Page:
Mr. Archy Kirkwood (Roxburgh and Berwickshire): Does the Minister accept that any successful textile strategy for the future depends on stable global export markets? Does he acknowledge that the cashmere industry in south-east Scotland still faces a threat of penal United States tariff sanctions in the margins of the on-going banana war? Will his Department and the Foreign and Commonwealth Office continue--I acknowledge the good work that Ministers have done so far--their efforts to try to bring an early end to the constant uncertainty and threat that hangs over the cashmere industry in Scotland?
Mr. Caborn: I congratulate the industry to which the hon. Gentleman refers. It has increased its sales to the United States from £18 million to £21 million, and that is why it is important to the people who work in the industry that the list on the carousel is not used. In fact, the carousel is a symptom and not a cause. The cause of the problem is the banana war and we are trying to resolve it by exerting strong pressure on the European Commission and the Americans to encourage them to come to an agreement. We would then dispense with the whole carousel. The hon. Gentleman knows that, when cashmere was listed on the carousel, we made strong representations, and that my right hon. Friend the Prime Minister made them directly. To some extent we were successful, but the listing is a symptom. We must deal with the cause of the problem.
Kali Mountford (Colne Valley): In my constituency those mill owners who have asked the DTI for help have been very impressed with the quality and speed with which they have received it. Unfortunately, the vast majority of mill owners tell me that that they have never received help from any Government and that they do not believe that any Government are interested in them. How will my right hon. Friend make sure that the textile strategy is understood by mill owners and that they use the strategy that is available to them to help them to export their goods and to ensure that the industry grows?
Mr. Caborn: My hon. Friend knows that the national strategy was developed genuinely within the industry. Therefore, employers are involved. I hope that those who are on the committee developing the strategy represent the whole manufacturing sector in the textile industry. I hope that dialogue is taking place, but if increased
Mr. David Tredinnick (Bosworth): Does the Minister agree that manufacturing and retailing consultancy-based projects have not worked? We should direct more resources towards design and technology to achieve the added value to which he referred. Will he have a word with the Chancellor of the Exchequer about the possibility of increasing initial allowances so that companies can reinvest in equipment? One machine normally costs about £100,000 and that is a serious problem. In Hinckley in my constituency, companies are considering investing in new equipment, but they think that more should be done to help them to write off that investment in the first couple of years.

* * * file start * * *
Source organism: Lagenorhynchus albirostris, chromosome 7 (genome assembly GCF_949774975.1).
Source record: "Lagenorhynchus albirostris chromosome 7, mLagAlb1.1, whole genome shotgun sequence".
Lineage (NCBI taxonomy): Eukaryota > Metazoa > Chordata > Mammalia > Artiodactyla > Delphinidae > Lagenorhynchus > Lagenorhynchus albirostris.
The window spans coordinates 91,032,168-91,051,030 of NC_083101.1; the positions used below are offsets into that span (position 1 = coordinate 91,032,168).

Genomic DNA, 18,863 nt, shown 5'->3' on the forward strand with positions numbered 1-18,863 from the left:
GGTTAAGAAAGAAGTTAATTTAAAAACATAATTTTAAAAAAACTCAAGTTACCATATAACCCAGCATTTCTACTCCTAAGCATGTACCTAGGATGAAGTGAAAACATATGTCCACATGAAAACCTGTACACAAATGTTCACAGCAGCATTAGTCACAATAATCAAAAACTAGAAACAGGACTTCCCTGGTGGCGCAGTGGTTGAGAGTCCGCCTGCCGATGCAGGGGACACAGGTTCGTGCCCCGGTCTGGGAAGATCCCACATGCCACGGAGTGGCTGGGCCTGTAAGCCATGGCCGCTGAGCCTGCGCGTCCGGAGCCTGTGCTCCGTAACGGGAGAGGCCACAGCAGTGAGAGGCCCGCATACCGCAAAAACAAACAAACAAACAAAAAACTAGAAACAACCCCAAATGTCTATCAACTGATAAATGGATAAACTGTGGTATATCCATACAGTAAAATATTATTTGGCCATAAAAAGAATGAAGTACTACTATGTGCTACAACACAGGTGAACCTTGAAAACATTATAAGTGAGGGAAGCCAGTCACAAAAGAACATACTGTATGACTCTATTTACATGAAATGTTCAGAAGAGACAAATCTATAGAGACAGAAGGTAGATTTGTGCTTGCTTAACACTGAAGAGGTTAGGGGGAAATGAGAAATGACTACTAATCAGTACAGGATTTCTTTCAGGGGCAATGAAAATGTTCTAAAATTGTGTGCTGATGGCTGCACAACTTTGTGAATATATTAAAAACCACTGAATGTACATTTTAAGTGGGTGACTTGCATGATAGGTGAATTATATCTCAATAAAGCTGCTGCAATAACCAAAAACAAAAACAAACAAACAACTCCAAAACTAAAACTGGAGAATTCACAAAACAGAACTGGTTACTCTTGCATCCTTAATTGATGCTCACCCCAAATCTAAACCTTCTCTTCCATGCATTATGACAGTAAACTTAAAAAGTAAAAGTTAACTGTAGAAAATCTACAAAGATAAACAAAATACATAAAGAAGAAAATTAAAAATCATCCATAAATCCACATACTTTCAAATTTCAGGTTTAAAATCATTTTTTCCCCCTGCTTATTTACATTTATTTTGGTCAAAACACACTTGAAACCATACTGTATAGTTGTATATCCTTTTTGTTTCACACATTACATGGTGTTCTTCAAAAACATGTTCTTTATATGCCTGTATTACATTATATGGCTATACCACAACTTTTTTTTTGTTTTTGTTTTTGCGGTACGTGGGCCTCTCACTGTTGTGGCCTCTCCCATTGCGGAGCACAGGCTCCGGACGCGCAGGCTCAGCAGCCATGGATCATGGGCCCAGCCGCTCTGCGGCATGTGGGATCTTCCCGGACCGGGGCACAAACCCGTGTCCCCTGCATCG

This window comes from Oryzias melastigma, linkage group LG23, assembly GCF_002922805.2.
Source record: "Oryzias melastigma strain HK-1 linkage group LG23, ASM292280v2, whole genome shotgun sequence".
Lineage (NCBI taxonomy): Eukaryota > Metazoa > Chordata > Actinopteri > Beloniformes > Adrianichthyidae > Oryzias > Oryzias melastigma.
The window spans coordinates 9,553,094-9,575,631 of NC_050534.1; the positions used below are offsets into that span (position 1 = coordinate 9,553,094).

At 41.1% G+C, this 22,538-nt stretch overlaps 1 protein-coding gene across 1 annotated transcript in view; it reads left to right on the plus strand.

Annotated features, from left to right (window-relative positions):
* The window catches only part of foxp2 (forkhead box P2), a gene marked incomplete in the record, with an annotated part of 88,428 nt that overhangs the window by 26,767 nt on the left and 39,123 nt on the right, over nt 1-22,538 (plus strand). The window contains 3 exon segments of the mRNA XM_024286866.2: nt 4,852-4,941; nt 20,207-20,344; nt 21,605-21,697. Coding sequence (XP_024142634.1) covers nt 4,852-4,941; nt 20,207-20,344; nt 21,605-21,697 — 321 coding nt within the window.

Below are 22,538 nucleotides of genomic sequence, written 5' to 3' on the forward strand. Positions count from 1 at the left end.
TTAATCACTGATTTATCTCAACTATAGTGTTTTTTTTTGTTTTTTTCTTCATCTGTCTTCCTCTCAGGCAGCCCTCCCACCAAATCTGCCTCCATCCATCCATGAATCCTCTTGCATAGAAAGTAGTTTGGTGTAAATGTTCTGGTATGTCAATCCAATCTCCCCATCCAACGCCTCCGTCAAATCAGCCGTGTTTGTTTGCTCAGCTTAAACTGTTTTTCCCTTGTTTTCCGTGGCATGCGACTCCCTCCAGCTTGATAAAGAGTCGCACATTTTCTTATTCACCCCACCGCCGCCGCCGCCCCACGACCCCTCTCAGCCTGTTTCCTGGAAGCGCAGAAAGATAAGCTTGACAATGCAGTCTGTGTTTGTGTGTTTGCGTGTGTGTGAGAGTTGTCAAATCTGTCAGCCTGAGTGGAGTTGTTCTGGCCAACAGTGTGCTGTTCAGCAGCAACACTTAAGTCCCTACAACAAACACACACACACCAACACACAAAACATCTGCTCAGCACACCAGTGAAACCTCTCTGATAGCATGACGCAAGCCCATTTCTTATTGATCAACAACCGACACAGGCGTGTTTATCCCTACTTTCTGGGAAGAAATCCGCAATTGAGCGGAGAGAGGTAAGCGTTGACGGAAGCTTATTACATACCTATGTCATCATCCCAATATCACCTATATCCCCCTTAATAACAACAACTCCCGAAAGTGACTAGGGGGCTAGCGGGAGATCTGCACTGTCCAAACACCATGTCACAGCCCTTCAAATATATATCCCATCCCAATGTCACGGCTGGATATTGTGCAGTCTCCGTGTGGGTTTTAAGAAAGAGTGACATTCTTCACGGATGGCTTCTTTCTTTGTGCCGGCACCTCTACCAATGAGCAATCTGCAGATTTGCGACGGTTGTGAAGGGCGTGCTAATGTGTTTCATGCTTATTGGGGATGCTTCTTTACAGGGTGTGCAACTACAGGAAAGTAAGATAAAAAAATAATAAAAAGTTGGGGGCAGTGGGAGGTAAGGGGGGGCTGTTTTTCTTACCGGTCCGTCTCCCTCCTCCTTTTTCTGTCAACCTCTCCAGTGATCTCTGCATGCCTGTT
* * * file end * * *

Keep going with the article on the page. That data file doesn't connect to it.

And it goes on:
Mr. Caborn: All tax issues are a matter for my right hon. Friend the Chancellor of the Exchequer. I hear what the hon. Gentleman says, and I have no doubt that his remarks will be passed on to my right hon. Friend. The hon. Gentleman is right about training. There must be retraining if we are to increase the value-added element. In that context, the cashmere industry is a model. It has brought in new designers and it is developing the skills base, which has increased the real value-added element in that sector of the industry.
Mr. Richard Page (South-West Hertfordshire): Does the Minister recall that the Secretary of State responded to a similarly planted question in June in an equally optimistic manner? To the uninformed, this could almost be a success story. Why does the right hon. Gentleman not come clean and tell the House and the country that since the Government have been in power, more people in the textile industry have lost their jobs than the numbers of those employed in the shipping industry? We discover from the Library and the Textile Institute that 30,000 jobs were lost last year, which is equivalent to 10 per cent. of those employed in the industry. This year, job losses run at more than 17,000 to the end of July. [Hon. Members: "Question!"] Labour Members may not like hearing the truth. When will the Government accept that their handling of the exchange rate, their burdens on business and their stealth taxes are costing jobs in the textile industry, and that there is no other reason for those job losses?
Mr. Caborn: That question shows the shallowness of Opposition Members' thinking. We are trying to restructure the industry, given the legacy of the previous Administration. For the first time for 20 years, we have brought the industry together to examine structural weaknesses. The neglect of the Conservative Administration has led to the redundancies. The industry has welcomed the Government's approach of new thinking, a move into the 21st century and providing real stability for the first time in a long time.